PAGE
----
Each state has its own agenda, priorities, initiatives, and challenges, but what all states can agree on is the need for innovation. But it’s not easy as budgets and resources continue to shrink and employees find the need to adapt to new technologies. Even thinking about innovation can be an uphill battle for state and local governments.
In this month’s live edition of GovLoop’s State and Local Spotlight, State, Local and Beyond-Innovation Unlocked, Emily Jarvis sat down with various state and local experts to discuss the issues they face when innovating and what can be done to improve the current system.
- Alex Lawrence, Permitting Project Manager for the City of Boston.
- Brent Nair, Chief Information Officer (CIO) for the City of Memphis.
- Eric Sweden, Program Director of Enterprise Architecture & Governance/Association Executive at NASCIO.
One of the biggest challenges facing innovation initiatives is the lack of open communication among all players. Lawrence discussed the need to take a different approach to project management. In her case, that meant getting the IT department in the trenches with their users to see first hand how they used IT in their day-to-day operations. This understanding is the key to successful innovation and begins with “being there along the journey with them [the users],” Lawrence said. To further this notion, the City of Boston implemented a new online permitting portal that makes it easier to interface with users- as needed. By shadowing and interacting with the intended users, her team was able to create a productive relationship that yielded necessary data for the creators while properly engaging the community.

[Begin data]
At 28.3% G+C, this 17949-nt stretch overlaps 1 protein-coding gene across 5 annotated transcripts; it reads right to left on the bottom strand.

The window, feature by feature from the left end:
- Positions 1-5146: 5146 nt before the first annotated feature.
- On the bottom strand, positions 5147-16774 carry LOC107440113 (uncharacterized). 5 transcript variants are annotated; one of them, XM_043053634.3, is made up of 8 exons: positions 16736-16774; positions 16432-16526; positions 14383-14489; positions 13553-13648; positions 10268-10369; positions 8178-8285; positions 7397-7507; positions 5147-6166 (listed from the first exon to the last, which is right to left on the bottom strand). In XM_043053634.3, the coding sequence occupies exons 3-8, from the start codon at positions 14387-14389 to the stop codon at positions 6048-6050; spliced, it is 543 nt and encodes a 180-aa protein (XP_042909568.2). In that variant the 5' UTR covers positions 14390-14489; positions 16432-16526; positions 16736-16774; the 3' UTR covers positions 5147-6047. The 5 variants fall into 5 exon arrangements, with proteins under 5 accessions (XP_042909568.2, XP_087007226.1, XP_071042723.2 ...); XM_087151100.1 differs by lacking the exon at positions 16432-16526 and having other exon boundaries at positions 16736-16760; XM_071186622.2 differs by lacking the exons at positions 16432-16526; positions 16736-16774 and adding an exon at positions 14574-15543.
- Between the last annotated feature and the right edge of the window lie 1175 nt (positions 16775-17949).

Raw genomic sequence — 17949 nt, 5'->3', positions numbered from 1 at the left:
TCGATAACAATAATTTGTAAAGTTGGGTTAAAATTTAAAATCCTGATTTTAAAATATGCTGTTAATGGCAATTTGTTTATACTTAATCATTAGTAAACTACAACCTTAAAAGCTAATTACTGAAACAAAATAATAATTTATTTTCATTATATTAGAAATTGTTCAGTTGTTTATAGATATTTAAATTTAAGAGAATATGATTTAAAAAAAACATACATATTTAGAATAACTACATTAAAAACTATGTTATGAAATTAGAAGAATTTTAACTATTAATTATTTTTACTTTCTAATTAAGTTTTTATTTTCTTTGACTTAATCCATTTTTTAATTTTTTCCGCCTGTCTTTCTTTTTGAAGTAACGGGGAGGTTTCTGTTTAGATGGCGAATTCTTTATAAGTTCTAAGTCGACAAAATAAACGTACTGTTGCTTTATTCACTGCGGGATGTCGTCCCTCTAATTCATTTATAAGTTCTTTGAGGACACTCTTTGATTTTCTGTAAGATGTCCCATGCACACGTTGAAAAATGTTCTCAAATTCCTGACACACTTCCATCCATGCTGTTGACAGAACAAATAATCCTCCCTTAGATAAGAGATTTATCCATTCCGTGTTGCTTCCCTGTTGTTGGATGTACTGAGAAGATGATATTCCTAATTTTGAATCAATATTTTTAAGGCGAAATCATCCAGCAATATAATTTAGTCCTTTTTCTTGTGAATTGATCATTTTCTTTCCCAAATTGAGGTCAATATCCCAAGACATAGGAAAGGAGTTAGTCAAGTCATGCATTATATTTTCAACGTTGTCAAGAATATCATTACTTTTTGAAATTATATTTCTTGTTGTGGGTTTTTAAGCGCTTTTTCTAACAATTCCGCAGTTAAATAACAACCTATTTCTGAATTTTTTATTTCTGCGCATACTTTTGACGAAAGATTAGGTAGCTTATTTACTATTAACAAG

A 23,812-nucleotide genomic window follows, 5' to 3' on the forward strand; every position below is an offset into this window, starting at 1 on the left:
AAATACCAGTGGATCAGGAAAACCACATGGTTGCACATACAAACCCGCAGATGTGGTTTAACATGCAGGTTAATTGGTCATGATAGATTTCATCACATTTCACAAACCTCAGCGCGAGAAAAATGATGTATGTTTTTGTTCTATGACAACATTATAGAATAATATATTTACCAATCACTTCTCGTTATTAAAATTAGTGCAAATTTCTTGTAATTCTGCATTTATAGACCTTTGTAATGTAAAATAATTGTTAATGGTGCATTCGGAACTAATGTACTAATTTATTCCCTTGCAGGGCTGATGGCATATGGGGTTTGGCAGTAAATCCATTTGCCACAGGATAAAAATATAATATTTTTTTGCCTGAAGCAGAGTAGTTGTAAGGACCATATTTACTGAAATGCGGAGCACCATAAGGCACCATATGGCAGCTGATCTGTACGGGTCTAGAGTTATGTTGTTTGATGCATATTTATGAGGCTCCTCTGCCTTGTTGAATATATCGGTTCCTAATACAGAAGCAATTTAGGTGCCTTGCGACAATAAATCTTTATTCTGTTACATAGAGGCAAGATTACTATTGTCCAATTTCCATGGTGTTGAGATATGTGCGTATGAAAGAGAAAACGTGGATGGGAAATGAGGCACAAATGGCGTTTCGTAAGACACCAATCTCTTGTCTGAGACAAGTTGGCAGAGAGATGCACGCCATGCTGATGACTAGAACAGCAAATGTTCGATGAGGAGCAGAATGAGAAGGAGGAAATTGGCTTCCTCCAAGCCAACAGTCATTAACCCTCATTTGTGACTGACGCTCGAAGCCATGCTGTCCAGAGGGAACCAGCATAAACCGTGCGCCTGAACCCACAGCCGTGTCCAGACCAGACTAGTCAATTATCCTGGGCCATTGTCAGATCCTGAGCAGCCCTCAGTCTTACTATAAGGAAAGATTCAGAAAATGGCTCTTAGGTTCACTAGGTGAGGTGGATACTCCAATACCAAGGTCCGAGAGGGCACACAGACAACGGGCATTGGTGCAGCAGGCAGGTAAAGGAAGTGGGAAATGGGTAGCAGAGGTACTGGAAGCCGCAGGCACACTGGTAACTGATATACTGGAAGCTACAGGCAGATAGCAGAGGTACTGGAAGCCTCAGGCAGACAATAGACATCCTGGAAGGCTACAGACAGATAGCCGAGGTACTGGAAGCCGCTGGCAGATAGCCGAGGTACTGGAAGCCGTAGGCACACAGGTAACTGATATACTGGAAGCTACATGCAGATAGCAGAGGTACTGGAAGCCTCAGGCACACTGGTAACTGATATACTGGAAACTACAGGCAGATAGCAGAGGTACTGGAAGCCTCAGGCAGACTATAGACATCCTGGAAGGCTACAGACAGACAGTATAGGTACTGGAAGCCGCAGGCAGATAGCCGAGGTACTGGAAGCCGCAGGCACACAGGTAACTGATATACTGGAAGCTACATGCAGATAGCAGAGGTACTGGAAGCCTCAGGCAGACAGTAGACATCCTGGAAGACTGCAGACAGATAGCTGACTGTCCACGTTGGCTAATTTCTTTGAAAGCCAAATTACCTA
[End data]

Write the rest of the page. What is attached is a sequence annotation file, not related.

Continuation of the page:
Nair echoed the need to constantly interface with citizens so that innovations don’t get lost in a more long-term approach like the waterfall method where users are only brought in for user testing. Nair completed police ride-alongs to see first-hand how police officers utilized technology. “We need to give users an opportunity to take a bite early on so as to tell us if we need to add more or less ingredients to the mix,” Nair stated. Once there is an understanding of problems and ideas, through open communication, the next issue state and local governments face is procuring innovative IT solutions.
Oftentimes, the difficult and lengthy process to procure IT hinders innovations from being properly implemented in a timely manner and the bottom line is: “You can’t separate IT from business anymore,” Sweden said. NASCIO’s 2015 State CIO Survey: The Value Equation found that “only a quarter of CIOs believe that their state’s procurement and contracting processes fully support agile and incremental software development approaches.” Which may be why some states have begun centralization efforts.
Centralizing and consolidating processes and programs across state governments (and agencies) can ease the innovation process – especially for procurements. Standardizing the procurement process, in a state, has the potential to expedite the entire system. Similar efforts have also proven to save money. By pooling local resources, state and local governments can offer more training and can reduce fiscal waste from repetitive processes and programs. This proves to be extremely timely as the current workforce continues to age.
State and local governments must focus on diversifying their recruitment efforts if they wish to continue to provide up-to-date and creative innovations. Providing opportunities such as fellowships that entice young graduates early on is how millennial Lawrence got involved in state government work. State and local governments need to “create these pipeline opportunities for people to see that they can make a change and there needs to be visible support from executive leadership.” Outreach to current established organizations is also a great way to recruit new employees. Nair talked about his work with the workforce investment network that taps into local minority/women enterprises to engage a new audience through contract work.
State and local governments do face their own set of challenges around innovation. But current efforts around centralization, recruitment and open communication are all first steps in the right direction towards better innovation processes across the nation.